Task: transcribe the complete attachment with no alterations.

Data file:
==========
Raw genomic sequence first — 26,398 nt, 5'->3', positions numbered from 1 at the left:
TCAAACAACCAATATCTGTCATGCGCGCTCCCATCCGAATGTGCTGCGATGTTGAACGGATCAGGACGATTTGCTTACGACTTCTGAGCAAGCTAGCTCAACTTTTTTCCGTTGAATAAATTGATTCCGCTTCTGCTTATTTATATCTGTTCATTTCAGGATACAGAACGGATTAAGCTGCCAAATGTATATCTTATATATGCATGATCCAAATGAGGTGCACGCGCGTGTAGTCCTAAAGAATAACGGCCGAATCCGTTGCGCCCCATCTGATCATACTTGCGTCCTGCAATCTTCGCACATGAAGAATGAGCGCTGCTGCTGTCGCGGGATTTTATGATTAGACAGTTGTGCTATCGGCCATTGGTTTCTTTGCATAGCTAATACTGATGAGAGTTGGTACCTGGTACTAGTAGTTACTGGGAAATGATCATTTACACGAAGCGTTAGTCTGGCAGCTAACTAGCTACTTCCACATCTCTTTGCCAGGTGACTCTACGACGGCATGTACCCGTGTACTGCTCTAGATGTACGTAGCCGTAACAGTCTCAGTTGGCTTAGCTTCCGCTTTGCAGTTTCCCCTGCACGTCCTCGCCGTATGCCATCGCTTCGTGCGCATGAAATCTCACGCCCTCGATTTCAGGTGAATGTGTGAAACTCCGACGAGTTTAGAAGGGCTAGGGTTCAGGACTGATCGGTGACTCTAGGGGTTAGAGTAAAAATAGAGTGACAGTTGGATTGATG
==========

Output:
Raw genomic sequence first — 26,398 nt, 5'->3', positions numbered from 1 at the left:
TCAAACAACCAATATCTGTCATGCGCGCTCCCATCCGAATGTGCTGCGATGTTGAACGGATCAGGACGATTTGCTTACGACTTCTGAGCAAGCTAGCTCAACTTTTTTCCGTTGAATAAATTGATTCCGCTTCTGCTTATTTATATCTGTTCATTTCAGGATACAGAACGGATTAAGCTGCCAAATGTATATCTTATATATGCATGATCCAAATGAGGTGCACGCGCGTGTAGTCCTAAAGAATAACGGCCGAATCCGTTGCGCCCCATCTGATCATACTTGCGTCCTGCAATCTTCGCACATGAAGAATGAGCGCTGCTGCTGTCGCGGGATTTTATGATTAGACAGTTGTGCTATCGGCCATTGGTTTCTTTGCATAGCTAATACTGATGAGAGTTGGTACCTGGTACTAGTAGTTACTGGGAAATGATCATTTACACGAAGCGTTAGTCTGGCAGCTAACTAGCTACTTCCACATCTCTTTGCCAGGTGACTCTACGACGGCATGTACCCGTGTACTGCTCTAGATGTACGTAGCCGTAACAGTCTCAGTTGGCTTAGCTTCCGCTTTGCAGTTTCCCCTGCACGTCCTCGCCGTATGCCATCGCTTCGTGCGCATGAAATCTCACGCCCTCGATTTCAGGTGAATGTGTGAAACTCCGACGAGTTTAGAAGGGCTAGGGTTCAGGACTGATCGGTGACTCTAGGGGTTAGAGTAAAAATAGAGTGACAGTTGGATTGATG